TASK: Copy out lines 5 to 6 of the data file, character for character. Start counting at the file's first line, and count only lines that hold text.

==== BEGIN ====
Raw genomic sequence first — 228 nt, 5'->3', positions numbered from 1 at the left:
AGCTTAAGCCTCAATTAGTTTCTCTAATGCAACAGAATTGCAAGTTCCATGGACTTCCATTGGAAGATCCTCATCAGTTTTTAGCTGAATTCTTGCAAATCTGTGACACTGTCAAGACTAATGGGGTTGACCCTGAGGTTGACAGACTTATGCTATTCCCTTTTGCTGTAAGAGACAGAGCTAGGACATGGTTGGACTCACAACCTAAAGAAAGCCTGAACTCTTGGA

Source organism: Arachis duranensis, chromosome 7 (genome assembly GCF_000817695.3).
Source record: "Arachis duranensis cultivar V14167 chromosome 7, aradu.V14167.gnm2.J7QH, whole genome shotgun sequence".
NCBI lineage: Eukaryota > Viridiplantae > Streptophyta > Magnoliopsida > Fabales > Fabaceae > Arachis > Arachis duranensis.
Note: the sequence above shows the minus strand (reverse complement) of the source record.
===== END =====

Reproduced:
NCBI lineage: Eukaryota > Viridiplantae > Streptophyta > Magnoliopsida > Fabales > Fabaceae > Arachis > Arachis duranensis.
Note: the sequence above shows the minus strand (reverse complement) of the source record.